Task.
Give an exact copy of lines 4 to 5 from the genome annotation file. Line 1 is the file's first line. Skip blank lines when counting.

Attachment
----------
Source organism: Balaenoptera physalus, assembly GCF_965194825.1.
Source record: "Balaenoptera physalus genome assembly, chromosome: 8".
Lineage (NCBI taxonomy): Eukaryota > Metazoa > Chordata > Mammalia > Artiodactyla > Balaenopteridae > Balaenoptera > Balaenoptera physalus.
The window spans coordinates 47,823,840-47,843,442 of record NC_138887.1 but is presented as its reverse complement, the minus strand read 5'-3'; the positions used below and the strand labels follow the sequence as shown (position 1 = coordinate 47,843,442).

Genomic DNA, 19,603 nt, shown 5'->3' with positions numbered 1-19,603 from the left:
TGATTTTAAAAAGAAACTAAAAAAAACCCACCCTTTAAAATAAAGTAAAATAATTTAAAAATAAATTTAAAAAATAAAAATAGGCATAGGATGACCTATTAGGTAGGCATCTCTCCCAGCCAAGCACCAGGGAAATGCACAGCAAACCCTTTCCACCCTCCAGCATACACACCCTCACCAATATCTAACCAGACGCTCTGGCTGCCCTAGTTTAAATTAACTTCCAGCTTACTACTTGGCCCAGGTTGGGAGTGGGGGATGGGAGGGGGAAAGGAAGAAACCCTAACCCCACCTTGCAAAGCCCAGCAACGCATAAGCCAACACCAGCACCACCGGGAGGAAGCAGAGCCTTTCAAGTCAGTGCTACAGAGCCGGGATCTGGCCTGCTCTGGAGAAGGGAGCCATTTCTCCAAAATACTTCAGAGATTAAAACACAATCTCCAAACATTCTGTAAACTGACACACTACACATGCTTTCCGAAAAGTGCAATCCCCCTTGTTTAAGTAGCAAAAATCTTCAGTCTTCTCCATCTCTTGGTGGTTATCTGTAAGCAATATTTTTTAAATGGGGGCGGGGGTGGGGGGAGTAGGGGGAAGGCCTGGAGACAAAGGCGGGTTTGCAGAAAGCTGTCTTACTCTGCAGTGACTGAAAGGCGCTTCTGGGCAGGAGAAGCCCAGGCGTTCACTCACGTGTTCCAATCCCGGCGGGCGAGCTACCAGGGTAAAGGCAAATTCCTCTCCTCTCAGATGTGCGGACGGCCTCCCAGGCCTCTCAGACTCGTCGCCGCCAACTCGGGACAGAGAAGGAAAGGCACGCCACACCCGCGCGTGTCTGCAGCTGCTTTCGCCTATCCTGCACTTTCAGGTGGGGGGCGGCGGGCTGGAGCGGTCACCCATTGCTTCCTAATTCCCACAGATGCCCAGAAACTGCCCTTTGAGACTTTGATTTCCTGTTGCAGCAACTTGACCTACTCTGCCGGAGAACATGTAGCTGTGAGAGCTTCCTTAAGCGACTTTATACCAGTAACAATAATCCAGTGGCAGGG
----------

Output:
The window spans coordinates 47,823,840-47,843,442 of record NC_138887.1 but is presented as its reverse complement, the minus strand read 5'-3'; the positions used below and the strand labels follow the sequence as shown (position 1 = coordinate 47,843,442).

Genomic DNA, 19,603 nt, shown 5'->3' with positions numbered 1-19,603 from the left: